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Click on the phrases to see them in context. The original texts by Immanuel Kant and David Hume are available from the Gutenberg Projet.

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They are too numerous to have proceeded from nature: They are changeable by human laws: And have all of them a direct and evident tendency to public good, and the support, of civil society.

 Our Critique must have fully convinced the reader that, although metaphysics cannot form the foundation of religion, it must always be one of its most important bulwarks, and that human reason, which naturally pursues a dialectical course, cannot do without this science, which checks its tendencies towards dialectic and, by elevating reason to a scientific and clear self-knowledge, prevents the ravages which a lawless speculative reason would infallibly commit in the sphere of morals as well as in that of religion. In algebra, a certain method of notation by signs is adopted, and these indicate the different possible constructions of quantities, the extraction of roots, and so on. We blame all disloyalty to magistrates; because we perceive, that the execution of justice, in the stability of possession, its translation by consent, and the performance of promises, is impossible, without submission to government. Secondly, it is properly the unconditioned alone that reason seeks in this serially and regressively conducted synthesis of conditions.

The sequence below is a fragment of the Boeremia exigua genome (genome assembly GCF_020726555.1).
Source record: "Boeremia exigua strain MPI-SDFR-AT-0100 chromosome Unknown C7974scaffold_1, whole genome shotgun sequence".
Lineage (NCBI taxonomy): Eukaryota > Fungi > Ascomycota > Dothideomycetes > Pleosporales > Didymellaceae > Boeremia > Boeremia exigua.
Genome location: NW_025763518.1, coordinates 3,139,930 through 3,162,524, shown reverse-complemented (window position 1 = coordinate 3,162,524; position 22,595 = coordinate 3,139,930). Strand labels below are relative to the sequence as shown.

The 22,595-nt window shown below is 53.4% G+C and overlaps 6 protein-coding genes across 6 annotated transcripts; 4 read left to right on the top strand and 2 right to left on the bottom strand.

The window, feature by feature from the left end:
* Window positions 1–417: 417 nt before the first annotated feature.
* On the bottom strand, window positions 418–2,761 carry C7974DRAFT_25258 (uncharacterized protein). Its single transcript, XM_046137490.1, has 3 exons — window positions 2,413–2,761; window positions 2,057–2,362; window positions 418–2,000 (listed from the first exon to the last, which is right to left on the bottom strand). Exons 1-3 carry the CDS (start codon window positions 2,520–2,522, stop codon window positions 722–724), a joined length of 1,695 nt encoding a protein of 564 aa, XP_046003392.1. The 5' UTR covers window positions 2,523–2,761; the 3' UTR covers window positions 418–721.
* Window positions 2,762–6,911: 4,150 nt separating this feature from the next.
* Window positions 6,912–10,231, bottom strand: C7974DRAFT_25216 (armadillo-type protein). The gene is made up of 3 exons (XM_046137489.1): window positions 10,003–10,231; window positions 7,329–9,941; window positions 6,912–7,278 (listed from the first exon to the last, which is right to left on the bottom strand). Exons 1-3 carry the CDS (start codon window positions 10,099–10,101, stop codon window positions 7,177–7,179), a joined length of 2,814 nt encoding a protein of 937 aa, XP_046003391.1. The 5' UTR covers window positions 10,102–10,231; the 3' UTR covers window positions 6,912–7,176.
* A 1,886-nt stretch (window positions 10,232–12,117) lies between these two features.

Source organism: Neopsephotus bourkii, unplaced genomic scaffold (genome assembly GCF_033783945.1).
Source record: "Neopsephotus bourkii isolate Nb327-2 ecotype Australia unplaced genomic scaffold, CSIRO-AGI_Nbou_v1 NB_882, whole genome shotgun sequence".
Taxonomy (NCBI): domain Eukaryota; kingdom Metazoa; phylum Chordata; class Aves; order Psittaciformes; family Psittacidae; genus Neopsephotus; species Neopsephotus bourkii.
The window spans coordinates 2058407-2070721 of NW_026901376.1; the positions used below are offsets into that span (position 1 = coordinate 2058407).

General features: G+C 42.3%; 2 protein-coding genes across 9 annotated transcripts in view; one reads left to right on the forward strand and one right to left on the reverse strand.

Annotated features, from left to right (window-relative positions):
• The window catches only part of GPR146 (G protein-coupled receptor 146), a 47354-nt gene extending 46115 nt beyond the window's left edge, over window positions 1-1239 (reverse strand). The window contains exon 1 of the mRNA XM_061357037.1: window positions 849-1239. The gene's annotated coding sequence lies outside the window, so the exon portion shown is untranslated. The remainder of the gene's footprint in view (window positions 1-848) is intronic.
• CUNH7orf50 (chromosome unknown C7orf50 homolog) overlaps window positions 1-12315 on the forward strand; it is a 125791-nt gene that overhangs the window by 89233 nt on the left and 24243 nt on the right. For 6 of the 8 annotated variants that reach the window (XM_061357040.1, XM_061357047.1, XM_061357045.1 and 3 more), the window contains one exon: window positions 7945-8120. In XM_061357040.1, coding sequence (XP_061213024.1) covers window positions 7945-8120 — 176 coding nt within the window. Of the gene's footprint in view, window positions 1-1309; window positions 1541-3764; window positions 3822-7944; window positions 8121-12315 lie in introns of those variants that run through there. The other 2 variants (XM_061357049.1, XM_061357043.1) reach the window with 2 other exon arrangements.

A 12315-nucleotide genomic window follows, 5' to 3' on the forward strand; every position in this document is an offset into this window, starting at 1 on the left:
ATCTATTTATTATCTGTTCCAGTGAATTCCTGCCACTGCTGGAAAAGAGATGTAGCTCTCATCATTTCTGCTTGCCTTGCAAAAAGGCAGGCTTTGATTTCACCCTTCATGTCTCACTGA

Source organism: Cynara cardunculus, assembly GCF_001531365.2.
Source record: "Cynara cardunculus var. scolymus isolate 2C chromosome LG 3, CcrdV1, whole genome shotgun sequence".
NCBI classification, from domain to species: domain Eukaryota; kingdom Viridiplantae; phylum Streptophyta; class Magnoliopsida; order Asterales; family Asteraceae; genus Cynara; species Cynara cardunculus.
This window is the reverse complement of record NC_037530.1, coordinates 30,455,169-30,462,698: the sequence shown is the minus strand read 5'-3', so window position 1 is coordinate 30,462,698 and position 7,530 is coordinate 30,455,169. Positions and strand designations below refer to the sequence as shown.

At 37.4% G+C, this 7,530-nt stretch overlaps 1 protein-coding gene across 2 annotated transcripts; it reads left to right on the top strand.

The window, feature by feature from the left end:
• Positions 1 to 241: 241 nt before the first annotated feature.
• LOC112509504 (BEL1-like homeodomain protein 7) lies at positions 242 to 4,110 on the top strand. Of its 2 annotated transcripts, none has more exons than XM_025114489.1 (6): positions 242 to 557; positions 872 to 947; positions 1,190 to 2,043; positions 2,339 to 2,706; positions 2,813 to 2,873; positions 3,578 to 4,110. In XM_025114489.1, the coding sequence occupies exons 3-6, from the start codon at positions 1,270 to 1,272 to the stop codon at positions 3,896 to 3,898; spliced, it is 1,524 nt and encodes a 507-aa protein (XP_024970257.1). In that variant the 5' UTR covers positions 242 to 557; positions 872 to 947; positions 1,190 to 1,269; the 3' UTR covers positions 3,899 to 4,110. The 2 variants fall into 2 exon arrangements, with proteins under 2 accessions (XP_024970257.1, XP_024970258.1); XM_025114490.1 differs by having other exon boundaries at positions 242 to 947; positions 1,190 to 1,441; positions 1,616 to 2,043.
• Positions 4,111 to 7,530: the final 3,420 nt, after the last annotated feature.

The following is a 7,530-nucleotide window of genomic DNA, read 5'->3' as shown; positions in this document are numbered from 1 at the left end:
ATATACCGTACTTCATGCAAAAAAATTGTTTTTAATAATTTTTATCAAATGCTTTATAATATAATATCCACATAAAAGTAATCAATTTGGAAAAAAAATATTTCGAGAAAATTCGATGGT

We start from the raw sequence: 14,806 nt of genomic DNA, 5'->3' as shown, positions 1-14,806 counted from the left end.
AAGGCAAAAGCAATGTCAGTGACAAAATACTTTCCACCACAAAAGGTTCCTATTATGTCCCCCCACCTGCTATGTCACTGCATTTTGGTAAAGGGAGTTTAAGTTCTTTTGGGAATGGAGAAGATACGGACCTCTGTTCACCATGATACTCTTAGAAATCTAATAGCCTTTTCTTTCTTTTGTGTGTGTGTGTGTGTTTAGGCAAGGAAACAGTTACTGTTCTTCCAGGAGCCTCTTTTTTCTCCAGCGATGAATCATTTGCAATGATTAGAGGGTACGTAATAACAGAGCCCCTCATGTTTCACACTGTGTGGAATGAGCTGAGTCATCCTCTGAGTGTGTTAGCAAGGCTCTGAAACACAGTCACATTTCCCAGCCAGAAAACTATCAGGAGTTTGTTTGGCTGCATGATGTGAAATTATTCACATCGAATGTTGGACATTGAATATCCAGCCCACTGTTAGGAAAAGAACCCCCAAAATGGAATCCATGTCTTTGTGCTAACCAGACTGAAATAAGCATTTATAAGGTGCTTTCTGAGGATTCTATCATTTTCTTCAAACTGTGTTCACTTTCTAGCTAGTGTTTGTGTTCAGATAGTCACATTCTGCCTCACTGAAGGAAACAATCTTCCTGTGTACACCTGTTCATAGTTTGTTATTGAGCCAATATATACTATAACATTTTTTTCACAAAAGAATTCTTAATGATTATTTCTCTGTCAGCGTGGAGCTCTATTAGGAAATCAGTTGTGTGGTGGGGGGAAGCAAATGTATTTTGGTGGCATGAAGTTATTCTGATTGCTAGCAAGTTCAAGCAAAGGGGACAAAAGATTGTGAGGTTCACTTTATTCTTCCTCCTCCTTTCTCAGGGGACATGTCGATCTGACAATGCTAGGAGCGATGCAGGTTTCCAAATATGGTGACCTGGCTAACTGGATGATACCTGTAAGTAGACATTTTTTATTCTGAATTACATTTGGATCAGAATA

• One single object conveys the idea of unity, not that of identity.
 While, moreover, it forbids sensibility to apply its forms and modes to things in themselves and restricts it to the sphere of phenomena, it cogitates an object in itself, only, however, as a transcendental object, which is the cause of a phenomenon (consequently not itself a phenomenon), and which cannot be thought either as a quantity or as reality, or as substance (because these conceptions always require sensuous forms in which to determine an object)--an object, therefore, of which we are quite unable to say whether it can be met with in ourselves or out of us, whether it would be annihilated together with sensibility, or, if this were taken away, would continue to exist. When we are convinced of any matter of fact, we do nothing but conceive it, along with a certain feeling, different from what attends the mere reveries of the imagination. It is reasonable for those philosophers, who assert justice to be a natural virtue, and antecedent to human conventions, to resolve all civil allegiance into the obligation of a promise, and assert that it is our own consent alone, which binds us to any submission to magistracy.